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Clerical Script (隸書)

Clerical script (lishu) evolved toward the end of the first millennium bce and remained in common use through the Han dynasty (206 BCE–220 CE). As its name implies, clerical script was frequently used in preparing official records and documents, and it was utilized for both public monuments and private correspondence. This simplified variation of seal script plays upon the use of brush and ink. Modulated and tapered strokes, as well as distinct downward sweeping strokes, are considerably more prominent than the more balanced strokes of seal script, which reflect the use of stiff writing implements.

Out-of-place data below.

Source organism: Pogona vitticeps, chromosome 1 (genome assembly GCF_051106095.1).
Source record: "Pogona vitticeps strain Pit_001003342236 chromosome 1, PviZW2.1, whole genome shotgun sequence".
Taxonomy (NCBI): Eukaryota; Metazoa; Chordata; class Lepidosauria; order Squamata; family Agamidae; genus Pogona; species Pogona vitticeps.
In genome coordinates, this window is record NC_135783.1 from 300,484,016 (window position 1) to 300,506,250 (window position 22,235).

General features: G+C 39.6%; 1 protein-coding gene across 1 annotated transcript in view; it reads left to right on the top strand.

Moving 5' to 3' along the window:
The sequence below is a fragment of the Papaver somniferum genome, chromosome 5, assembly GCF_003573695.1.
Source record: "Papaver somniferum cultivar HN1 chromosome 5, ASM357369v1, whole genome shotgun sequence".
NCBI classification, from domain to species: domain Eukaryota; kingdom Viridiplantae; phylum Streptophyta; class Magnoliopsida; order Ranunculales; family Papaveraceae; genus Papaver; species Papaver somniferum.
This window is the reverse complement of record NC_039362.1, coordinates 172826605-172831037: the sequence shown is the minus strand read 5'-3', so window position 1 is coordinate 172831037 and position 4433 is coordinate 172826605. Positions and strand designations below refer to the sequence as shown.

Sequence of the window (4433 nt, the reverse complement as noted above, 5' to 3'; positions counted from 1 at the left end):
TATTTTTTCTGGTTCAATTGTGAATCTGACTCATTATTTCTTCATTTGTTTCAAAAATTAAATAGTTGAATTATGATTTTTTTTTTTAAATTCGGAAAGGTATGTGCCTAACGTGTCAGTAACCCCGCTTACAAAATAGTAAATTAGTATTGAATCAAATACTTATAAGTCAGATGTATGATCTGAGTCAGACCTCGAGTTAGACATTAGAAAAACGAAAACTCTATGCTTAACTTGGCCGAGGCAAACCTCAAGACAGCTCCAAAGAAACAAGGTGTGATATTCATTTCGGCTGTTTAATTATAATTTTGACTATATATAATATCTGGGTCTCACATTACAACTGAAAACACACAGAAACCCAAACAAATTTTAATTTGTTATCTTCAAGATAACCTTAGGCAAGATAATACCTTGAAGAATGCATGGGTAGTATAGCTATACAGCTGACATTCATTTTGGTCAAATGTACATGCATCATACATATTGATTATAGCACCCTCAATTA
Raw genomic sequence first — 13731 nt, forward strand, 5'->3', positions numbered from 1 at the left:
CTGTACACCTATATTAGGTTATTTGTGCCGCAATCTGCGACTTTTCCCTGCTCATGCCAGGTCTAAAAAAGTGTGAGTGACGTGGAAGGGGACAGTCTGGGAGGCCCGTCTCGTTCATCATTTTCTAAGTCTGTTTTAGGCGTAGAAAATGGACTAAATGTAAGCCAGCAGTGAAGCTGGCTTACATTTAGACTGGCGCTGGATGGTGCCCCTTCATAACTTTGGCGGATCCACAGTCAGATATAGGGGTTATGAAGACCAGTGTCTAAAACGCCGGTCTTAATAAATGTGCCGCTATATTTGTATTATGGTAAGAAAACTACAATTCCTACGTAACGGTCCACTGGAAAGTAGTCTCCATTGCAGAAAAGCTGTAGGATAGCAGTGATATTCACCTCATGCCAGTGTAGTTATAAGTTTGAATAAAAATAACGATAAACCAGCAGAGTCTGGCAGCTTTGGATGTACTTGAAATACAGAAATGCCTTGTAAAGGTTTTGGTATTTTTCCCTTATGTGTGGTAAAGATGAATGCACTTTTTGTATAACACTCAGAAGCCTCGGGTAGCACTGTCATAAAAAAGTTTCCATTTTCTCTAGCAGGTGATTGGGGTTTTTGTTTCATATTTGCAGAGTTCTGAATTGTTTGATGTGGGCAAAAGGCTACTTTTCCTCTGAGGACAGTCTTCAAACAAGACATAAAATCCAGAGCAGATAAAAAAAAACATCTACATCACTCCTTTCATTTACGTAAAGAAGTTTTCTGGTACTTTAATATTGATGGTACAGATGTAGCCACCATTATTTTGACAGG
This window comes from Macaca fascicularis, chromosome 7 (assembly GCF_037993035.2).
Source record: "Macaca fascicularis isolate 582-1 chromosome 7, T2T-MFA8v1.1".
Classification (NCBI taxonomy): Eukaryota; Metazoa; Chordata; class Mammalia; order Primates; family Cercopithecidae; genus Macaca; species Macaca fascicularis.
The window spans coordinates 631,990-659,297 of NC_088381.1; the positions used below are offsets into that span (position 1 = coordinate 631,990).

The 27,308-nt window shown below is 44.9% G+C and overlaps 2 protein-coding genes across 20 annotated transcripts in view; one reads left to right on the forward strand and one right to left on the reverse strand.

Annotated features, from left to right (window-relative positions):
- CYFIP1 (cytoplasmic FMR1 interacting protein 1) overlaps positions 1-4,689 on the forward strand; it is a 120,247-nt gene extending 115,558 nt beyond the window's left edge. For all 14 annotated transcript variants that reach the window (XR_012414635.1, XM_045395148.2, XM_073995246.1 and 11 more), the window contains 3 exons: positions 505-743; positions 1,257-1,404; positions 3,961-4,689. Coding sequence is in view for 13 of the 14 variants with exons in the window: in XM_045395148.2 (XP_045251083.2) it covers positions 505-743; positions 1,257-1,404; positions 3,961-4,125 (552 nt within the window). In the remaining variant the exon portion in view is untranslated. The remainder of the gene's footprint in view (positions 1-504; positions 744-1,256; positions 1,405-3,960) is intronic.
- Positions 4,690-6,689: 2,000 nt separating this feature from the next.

F1982.7 detail, example of Clerical Script

Detail from a copy of Kong Zhou Stele, in clerical script. View full.

We are excited to reopen the Freer in October 2017, following a renovation to allow us to better present our art and serve our visitors. The Sackler remains open, with a full lineup of exhibitions and events both in the museum and around DC. For your safety, all visitors will have their bags checked. See the complete list of restricted items and bag sizes.